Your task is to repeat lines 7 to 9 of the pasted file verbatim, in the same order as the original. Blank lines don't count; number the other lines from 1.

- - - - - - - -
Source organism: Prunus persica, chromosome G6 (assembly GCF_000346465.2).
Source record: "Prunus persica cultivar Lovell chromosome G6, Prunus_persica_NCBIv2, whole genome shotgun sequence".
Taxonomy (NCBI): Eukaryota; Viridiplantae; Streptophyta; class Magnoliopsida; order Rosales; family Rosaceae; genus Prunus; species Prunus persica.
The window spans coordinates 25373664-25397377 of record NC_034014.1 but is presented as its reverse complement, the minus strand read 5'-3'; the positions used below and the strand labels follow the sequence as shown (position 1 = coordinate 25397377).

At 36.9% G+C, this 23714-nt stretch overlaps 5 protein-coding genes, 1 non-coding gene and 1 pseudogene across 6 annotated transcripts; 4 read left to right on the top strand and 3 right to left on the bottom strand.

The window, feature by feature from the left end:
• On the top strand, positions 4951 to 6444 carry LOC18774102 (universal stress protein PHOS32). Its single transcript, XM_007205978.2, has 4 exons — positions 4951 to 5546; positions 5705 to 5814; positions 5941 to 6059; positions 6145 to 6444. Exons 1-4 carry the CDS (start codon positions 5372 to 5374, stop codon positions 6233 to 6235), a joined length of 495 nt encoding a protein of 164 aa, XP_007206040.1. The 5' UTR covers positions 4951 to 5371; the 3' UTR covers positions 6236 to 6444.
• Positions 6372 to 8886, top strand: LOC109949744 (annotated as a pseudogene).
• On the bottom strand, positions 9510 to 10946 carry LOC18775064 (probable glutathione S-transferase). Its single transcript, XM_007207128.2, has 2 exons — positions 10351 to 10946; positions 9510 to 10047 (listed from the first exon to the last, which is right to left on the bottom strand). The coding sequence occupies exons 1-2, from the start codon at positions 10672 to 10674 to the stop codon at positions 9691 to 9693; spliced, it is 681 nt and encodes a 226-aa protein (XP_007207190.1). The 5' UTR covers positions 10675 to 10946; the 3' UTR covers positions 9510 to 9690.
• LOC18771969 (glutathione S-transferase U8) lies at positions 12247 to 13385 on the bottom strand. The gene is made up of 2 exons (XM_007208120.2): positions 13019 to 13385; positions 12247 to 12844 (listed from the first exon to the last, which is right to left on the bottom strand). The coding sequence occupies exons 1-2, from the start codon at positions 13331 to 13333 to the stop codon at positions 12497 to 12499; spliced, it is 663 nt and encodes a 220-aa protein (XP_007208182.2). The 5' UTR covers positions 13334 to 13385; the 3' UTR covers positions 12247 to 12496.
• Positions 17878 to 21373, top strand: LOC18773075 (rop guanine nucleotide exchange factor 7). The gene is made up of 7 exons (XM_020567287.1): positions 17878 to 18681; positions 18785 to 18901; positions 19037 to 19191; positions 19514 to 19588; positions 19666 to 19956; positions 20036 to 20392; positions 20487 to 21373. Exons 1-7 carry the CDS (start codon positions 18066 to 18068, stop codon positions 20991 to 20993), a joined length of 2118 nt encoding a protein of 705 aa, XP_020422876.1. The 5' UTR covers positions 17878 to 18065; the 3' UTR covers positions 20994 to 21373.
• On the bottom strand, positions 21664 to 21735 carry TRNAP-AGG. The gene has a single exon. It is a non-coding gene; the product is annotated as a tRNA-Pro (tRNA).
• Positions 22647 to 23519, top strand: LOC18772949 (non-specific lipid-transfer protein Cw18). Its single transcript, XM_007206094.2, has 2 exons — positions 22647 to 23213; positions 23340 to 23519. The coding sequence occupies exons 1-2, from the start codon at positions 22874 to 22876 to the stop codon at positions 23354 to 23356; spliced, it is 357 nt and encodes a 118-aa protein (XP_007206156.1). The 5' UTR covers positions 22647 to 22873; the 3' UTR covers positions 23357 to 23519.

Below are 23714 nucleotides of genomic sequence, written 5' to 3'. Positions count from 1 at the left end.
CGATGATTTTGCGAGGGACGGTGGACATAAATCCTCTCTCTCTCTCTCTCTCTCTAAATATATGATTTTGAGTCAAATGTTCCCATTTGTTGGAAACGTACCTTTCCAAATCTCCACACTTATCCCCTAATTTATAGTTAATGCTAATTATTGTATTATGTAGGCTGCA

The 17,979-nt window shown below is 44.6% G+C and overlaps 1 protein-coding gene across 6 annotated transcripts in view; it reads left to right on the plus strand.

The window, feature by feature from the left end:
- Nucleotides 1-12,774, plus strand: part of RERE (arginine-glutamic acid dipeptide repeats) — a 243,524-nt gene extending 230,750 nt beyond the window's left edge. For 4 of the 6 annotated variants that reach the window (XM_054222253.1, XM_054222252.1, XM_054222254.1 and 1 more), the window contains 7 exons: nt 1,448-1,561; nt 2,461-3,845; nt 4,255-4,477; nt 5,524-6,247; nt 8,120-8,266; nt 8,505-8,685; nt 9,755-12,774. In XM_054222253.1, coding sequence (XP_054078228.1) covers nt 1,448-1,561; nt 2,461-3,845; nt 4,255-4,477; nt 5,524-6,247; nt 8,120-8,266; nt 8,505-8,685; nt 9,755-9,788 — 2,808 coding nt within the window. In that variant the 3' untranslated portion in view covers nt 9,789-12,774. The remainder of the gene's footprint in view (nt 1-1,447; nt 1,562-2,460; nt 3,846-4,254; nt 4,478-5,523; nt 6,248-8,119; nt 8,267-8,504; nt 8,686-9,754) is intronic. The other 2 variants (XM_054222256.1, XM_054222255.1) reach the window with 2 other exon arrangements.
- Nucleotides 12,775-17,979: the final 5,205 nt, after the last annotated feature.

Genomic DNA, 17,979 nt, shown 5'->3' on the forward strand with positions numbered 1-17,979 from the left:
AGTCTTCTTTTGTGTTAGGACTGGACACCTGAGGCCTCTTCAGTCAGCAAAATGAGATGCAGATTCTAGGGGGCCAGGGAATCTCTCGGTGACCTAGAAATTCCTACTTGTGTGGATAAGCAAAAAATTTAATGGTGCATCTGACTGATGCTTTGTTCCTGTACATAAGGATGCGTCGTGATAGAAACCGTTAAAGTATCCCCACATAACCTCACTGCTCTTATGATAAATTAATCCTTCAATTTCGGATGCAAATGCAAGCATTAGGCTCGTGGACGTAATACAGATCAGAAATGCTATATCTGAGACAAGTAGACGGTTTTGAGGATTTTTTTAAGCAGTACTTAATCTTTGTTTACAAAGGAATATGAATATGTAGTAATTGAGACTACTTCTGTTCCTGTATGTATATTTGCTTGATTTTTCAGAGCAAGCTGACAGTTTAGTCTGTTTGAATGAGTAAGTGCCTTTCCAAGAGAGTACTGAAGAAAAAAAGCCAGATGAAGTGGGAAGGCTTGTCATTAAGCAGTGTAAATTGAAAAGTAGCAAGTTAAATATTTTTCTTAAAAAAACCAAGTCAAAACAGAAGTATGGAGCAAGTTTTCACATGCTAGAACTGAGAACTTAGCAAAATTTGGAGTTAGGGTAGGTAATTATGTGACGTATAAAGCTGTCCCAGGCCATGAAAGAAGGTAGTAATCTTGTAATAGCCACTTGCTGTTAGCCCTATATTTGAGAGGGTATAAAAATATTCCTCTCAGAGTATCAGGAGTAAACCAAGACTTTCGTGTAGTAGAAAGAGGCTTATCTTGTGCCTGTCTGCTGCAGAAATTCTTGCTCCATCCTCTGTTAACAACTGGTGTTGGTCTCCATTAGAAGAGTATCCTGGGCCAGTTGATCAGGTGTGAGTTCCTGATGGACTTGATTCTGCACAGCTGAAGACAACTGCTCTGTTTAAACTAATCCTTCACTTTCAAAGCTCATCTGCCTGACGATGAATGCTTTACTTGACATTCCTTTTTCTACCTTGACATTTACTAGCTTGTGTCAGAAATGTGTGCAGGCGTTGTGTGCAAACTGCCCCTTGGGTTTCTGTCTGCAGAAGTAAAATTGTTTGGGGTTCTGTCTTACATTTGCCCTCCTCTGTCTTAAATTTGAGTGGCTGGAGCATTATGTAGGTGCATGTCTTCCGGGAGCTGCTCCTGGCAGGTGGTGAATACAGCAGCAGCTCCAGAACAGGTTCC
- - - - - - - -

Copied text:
• On the top strand, positions 4951 to 6444 carry LOC18774102 (universal stress protein PHOS32). Its single transcript, XM_007205978.2, has 4 exons — positions 4951 to 5546; positions 5705 to 5814; positions 5941 to 6059; positions 6145 to 6444. Exons 1-4 carry the CDS (start codon positions 5372 to 5374, stop codon positions 6233 to 6235), a joined length of 495 nt encoding a protein of 164 aa, XP_007206040.1. The 5' UTR covers positions 4951 to 5371; the 3' UTR covers positions 6236 to 6444.
• Positions 6372 to 8886, top strand: LOC109949744 (annotated as a pseudogene).
• On the bottom strand, positions 9510 to 10946 carry LOC18775064 (probable glutathione S-transferase). Its single transcript, XM_007207128.2, has 2 exons — positions 10351 to 10946; positions 9510 to 10047 (listed from the first exon to the last, which is right to left on the bottom strand). The coding sequence occupies exons 1-2, from the start codon at positions 10672 to 10674 to the stop codon at positions 9691 to 9693; spliced, it is 681 nt and encodes a 226-aa protein (XP_007207190.1). The 5' UTR covers positions 10675 to 10946; the 3' UTR covers positions 9510 to 9690.